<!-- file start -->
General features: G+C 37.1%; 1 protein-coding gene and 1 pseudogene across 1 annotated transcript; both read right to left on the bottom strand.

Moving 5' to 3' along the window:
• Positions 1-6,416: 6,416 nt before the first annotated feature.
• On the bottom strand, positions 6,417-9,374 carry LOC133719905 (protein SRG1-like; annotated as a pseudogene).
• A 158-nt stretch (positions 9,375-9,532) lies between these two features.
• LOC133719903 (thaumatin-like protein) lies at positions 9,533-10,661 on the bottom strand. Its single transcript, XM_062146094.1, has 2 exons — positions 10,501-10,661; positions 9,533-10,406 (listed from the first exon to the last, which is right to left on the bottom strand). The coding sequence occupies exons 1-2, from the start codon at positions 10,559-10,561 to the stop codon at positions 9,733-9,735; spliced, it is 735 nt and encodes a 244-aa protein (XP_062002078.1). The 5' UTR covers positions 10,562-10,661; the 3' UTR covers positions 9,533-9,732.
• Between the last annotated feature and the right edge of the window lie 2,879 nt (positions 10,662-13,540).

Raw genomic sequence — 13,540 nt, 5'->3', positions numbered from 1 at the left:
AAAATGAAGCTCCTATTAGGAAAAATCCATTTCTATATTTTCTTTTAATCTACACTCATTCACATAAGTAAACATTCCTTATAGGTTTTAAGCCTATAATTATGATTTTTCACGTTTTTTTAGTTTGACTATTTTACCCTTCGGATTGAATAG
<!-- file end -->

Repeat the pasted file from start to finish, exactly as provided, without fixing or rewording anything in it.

General features: G+C 37.1%; 1 protein-coding gene and 1 pseudogene across 1 annotated transcript; both read right to left on the bottom strand.

Moving 5' to 3' along the window:
• Positions 1-6,416: 6,416 nt before the first annotated feature.
• On the bottom strand, positions 6,417-9,374 carry LOC133719905 (protein SRG1-like; annotated as a pseudogene).
• A 158-nt stretch (positions 9,375-9,532) lies between these two features.
• LOC133719903 (thaumatin-like protein) lies at positions 9,533-10,661 on the bottom strand. Its single transcript, XM_062146094.1, has 2 exons — positions 10,501-10,661; positions 9,533-10,406 (listed from the first exon to the last, which is right to left on the bottom strand). The coding sequence occupies exons 1-2, from the start codon at positions 10,559-10,561 to the stop codon at positions 9,733-9,735; spliced, it is 735 nt and encodes a 244-aa protein (XP_062002078.1). The 5' UTR covers positions 10,562-10,661; the 3' UTR covers positions 9,533-9,732.
• Between the last annotated feature and the right edge of the window lie 2,879 nt (positions 10,662-13,540).

Raw genomic sequence — 13,540 nt, 5'->3', positions numbered from 1 at the left:
AAAATGAAGCTCCTATTAGGAAAAATCCATTTCTATATTTTCTTTTAATCTACACTCATTCACATAAGTAAACATTCCTTATAGGTTTTAAGCCTATAATTATGATTTTTCACGTTTTTTTAGTTTGACTATTTTACCCTTCGGATTGAATAG